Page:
Briefing:
  • Amid the toughest of circumstances, a new restaurant opens Downtown
  • New mural on 12th is a visual representation of an Al Hurricane song.
  • High Noon's wooden phone booth was the first of its kind in Santa Monica
Amid the toughest of circumstances, a new restaurant opens Downtown
Oni Abq, a restaurant specializing in ramen dishes, will open for business as soon as tomorrow at the former Boiler Monkey location at 6th and Central, co-owner David Gaspar de Alba told DAN. Last-minute logistical issues with their ordering system could delay opening by a few days, he said, referring anyone looking for up-to-the-minute information to the restaurant's Facebook feed.

Customers looking to place an order can do so only online, retrieving the food at a pickup window on 6th. Only employees (in masks) will be allowed inside the building, after a temperature check.

The restaurant, which started out as the Oni Noodles food truck, will at first be open Thursday through Saturday from 4-8 p.m., then consider expanding, Gaspar de Alba said.

Opening a restaurant is a harrowing experience in the best of circumstances, and all the more so when takeout is the only option and some analysts around the country are predicting that 30 percent will not survive the pandemic. But for Gaspar de Alba, it came down to the hard facts of a lease. 

"It's tough but we have to pay rent," he said.
A new mural on 12th is a visual representation of an Al Hurricane song
The mural, at 12th and Bellamah, is on the Gorman Industries building.
If you were to put on the Al Hurricane song "Sentimiento" for a few minutes, you would most likely find it to be an enjoyable audio experience, but the story would pretty much end there. Downtown Neighborhoods artist Reyes Padilla also enjoys the sound, but his mind would add a little something extra: Thanks to a condition called synesthesia, he also literally sees the song as a collection of shapes and colors.

Small wonder, then, that his art is generally inspired by music. His latest mural, a parade of cascading blue, black, and white shapes on the side of the Gorman Industries building at 12th and Bellamah, follows the pattern. It is what Padilla sees when he listens to/sees "Sentimiento," edited a bit for clarity and color.

"I see crazy stuff when I see sound," he told DAN. "My painting ends up being a very simplistic - almost cave painting-like - representation of what I'm seeing."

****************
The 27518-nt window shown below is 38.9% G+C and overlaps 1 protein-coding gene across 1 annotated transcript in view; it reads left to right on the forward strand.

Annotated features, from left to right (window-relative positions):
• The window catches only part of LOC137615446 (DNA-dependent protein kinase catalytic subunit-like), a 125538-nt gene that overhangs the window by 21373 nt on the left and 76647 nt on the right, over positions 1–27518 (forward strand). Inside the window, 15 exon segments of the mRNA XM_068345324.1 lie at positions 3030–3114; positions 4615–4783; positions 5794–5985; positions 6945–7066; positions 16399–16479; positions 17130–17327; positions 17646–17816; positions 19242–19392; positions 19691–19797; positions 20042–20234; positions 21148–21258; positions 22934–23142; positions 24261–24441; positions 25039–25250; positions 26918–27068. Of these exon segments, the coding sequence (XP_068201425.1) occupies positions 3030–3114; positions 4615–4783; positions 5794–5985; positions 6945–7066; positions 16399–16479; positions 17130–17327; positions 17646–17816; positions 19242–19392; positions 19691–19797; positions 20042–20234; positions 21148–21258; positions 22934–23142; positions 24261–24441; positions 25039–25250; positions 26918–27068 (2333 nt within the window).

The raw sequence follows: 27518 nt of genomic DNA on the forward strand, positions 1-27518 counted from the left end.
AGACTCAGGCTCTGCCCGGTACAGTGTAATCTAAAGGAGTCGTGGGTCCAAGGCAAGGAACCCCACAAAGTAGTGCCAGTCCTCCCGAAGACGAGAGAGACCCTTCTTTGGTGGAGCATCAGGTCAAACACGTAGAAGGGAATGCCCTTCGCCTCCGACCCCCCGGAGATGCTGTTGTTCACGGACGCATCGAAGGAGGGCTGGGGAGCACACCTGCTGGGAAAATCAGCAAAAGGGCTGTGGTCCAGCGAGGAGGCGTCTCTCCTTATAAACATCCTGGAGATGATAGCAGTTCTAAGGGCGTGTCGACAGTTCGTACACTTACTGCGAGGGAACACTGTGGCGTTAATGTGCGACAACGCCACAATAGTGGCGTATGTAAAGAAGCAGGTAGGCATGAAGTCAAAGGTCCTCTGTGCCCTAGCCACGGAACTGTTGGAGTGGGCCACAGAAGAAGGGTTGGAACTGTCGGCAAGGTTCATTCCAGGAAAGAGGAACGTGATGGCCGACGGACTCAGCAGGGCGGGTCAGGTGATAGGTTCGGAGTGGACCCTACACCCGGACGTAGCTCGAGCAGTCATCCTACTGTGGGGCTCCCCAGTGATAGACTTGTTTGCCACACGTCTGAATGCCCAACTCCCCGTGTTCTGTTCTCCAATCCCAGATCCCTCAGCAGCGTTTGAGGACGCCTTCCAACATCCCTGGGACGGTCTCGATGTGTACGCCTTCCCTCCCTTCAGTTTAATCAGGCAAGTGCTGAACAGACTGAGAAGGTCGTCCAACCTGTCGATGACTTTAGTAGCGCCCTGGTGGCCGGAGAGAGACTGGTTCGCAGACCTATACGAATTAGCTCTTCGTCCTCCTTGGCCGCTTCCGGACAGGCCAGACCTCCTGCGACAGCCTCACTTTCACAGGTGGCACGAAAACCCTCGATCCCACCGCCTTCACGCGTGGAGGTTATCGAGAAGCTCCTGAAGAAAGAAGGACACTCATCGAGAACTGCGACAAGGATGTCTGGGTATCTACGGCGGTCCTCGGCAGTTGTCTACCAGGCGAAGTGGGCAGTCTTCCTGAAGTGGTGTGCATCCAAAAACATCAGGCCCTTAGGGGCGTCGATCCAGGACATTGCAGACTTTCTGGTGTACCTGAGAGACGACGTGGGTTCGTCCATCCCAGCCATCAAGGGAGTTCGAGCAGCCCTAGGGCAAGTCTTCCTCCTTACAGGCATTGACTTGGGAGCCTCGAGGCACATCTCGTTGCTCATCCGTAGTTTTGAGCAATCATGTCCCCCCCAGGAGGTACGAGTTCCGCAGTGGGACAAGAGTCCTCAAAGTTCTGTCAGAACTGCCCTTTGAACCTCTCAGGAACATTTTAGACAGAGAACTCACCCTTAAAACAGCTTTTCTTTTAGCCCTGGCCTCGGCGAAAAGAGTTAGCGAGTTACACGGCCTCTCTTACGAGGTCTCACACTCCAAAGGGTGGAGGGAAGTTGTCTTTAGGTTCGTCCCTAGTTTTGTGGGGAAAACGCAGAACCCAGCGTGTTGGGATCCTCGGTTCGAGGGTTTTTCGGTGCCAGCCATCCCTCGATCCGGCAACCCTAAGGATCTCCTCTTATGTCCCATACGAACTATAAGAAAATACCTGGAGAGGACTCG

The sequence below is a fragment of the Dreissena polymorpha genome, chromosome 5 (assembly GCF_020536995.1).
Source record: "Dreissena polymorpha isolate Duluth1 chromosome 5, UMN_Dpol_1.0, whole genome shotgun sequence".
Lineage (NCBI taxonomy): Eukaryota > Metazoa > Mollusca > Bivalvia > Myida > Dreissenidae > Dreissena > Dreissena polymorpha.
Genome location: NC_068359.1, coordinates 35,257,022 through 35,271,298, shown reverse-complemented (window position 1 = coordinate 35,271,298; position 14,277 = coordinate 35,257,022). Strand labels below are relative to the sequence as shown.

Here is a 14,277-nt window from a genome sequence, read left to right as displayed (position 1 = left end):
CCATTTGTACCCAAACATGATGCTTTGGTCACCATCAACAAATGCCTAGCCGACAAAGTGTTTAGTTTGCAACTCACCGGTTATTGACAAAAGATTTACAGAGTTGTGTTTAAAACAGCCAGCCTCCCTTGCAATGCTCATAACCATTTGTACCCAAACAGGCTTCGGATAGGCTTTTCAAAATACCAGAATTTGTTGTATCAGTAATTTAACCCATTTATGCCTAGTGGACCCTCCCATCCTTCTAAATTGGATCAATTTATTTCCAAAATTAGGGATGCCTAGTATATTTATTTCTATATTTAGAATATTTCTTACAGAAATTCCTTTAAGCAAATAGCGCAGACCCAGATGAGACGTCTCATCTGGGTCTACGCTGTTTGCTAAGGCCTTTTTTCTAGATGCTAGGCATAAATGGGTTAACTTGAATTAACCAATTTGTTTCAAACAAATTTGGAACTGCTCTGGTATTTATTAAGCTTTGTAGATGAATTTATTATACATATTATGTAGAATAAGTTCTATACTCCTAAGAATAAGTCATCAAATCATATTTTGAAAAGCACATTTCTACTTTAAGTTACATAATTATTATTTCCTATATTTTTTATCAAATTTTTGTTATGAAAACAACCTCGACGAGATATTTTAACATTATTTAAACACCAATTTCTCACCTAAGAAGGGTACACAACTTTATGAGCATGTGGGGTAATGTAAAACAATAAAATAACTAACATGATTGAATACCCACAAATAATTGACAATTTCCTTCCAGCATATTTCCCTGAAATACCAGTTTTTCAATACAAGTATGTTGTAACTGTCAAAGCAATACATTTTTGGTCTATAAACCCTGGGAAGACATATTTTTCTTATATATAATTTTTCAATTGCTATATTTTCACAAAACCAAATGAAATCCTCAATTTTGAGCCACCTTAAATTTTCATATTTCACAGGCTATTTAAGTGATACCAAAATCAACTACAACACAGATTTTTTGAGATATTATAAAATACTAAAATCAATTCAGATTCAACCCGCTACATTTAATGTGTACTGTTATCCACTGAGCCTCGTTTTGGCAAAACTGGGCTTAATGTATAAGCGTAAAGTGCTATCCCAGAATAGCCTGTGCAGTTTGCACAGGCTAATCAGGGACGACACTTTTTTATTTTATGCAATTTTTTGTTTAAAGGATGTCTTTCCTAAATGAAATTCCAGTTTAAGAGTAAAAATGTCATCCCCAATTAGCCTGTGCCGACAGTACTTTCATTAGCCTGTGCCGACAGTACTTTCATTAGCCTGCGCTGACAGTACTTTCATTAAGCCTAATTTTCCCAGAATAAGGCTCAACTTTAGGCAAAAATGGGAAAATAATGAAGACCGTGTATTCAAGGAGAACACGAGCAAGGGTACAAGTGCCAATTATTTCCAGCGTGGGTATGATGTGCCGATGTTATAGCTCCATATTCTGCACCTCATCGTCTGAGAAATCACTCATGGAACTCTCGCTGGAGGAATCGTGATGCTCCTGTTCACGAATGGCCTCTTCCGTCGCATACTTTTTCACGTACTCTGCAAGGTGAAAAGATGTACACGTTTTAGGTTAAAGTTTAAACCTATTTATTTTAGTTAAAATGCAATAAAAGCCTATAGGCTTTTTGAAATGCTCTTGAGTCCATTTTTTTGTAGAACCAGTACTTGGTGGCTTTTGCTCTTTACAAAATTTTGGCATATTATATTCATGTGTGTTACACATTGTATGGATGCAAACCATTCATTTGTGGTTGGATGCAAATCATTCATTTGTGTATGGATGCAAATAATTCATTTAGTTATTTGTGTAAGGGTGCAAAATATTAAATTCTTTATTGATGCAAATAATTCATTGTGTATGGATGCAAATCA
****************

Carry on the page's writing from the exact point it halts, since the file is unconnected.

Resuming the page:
Padilla's other Downtown area works include an installation at Explora and the banners on the Harwood Art Center, which he produced along with artist Natalie Voelker. The musical influences of that work are numerous, he said - practically a mixtape.
High Noon's wooden phone booth was the first of its kind in Santa Monica
Hiding in plain sight: An antique phone booth, these days sans phone, outside of Old Town's High Noon Restaurant and Saloon.
The big wooden box just off the Charlevoix Street entrance to Old Town's High Noon Restaurant and Saloon does a good job of blending into its surroundings. If you're not paying attention, you might dismiss it as some sort of cupboard or quaint outdoor storage unit. 

But no. It's actually a very small phone booth, and according to High Noon managing partner Carla Villa, it comes with an interesting pedigree. The origin story goes back to 1974, she said, when her parents, founders Charley and Shirley Villa, engaged the services of a gentleman whose business card, like something out of an "Indiana Jones" movie, labeled him as a "procurer of antiquities." 

"He worked with mom and dad for quite some time and helped gather a lot of the things that are in the restaurant," Carla Villa said. "The phone booth also came through him. It was the very first outdoor phone booth in Santa Monica, California."

Exactly how old that makes the phone booth isn't clear, but based on the rapid deployment of phone booths across the country at the dawn of the last century, it seems likely that the booth is at least 100 years old. 

"For years we actually kept a payphone in there," Villa said. That lasted until about 2005, when phone booth usage plummeted as cell phones took hold, and word came down from the phone company that "if I wanted to keep it I was going to have to pay."

Villa tried stashing a garden hose in there instead, but thieves made off with it, so now it sits empty and padlocked. Villa doesn't have any near-term plans to fix it up, but said it might eventually be the target of some kind of refinishing. For now, she's focused on leveling out the brick walkways, prepping to re-stucco the exterior, and figuring out how to re-open when the time comes.
Downtown Albuquerque News covers greater Downtown, which we generally define as the area created by I-40, the Rio Grande, and the railroad tracks. We publish weekdays except for federal holidays. If someone forwarded DAN to you, please consider subscribing. To subscribe, contact us, submit a letter to the editor, or learn more about what we do, click here. If you ever run into technical trouble receiving DAN, click here.
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